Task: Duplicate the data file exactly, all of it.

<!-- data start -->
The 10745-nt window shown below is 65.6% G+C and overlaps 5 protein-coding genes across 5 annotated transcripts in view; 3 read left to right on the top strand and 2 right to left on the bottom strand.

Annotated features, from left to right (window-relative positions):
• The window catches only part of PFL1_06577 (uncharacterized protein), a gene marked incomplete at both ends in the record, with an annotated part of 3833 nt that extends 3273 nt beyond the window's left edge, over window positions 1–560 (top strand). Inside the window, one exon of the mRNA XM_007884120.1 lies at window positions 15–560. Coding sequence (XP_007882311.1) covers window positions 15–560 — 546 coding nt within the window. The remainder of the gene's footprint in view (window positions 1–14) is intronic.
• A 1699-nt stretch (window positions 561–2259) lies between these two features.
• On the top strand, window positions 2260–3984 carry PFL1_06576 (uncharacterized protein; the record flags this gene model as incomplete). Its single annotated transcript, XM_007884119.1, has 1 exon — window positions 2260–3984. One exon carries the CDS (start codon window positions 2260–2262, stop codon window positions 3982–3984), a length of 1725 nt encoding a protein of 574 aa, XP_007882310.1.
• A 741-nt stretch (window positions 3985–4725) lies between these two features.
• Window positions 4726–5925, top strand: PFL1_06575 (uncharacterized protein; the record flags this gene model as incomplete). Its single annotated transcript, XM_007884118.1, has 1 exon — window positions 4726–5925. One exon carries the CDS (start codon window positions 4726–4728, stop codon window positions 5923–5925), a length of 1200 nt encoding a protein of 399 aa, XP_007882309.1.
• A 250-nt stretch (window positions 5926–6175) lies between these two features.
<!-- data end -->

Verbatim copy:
The 10745-nt window shown below is 65.6% G+C and overlaps 5 protein-coding genes across 5 annotated transcripts in view; 3 read left to right on the top strand and 2 right to left on the bottom strand.

Annotated features, from left to right (window-relative positions):
• The window catches only part of PFL1_06577 (uncharacterized protein), a gene marked incomplete at both ends in the record, with an annotated part of 3833 nt that extends 3273 nt beyond the window's left edge, over window positions 1–560 (top strand). Inside the window, one exon of the mRNA XM_007884120.1 lies at window positions 15–560. Coding sequence (XP_007882311.1) covers window positions 15–560 — 546 coding nt within the window. The remainder of the gene's footprint in view (window positions 1–14) is intronic.
• A 1699-nt stretch (window positions 561–2259) lies between these two features.
• On the top strand, window positions 2260–3984 carry PFL1_06576 (uncharacterized protein; the record flags this gene model as incomplete). Its single annotated transcript, XM_007884119.1, has 1 exon — window positions 2260–3984. One exon carries the CDS (start codon window positions 2260–2262, stop codon window positions 3982–3984), a length of 1725 nt encoding a protein of 574 aa, XP_007882310.1.
• A 741-nt stretch (window positions 3985–4725) lies between these two features.
• Window positions 4726–5925, top strand: PFL1_06575 (uncharacterized protein; the record flags this gene model as incomplete). Its single annotated transcript, XM_007884118.1, has 1 exon — window positions 4726–5925. One exon carries the CDS (start codon window positions 4726–4728, stop codon window positions 5923–5925), a length of 1200 nt encoding a protein of 399 aa, XP_007882309.1.
• A 250-nt stretch (window positions 5926–6175) lies between these two features.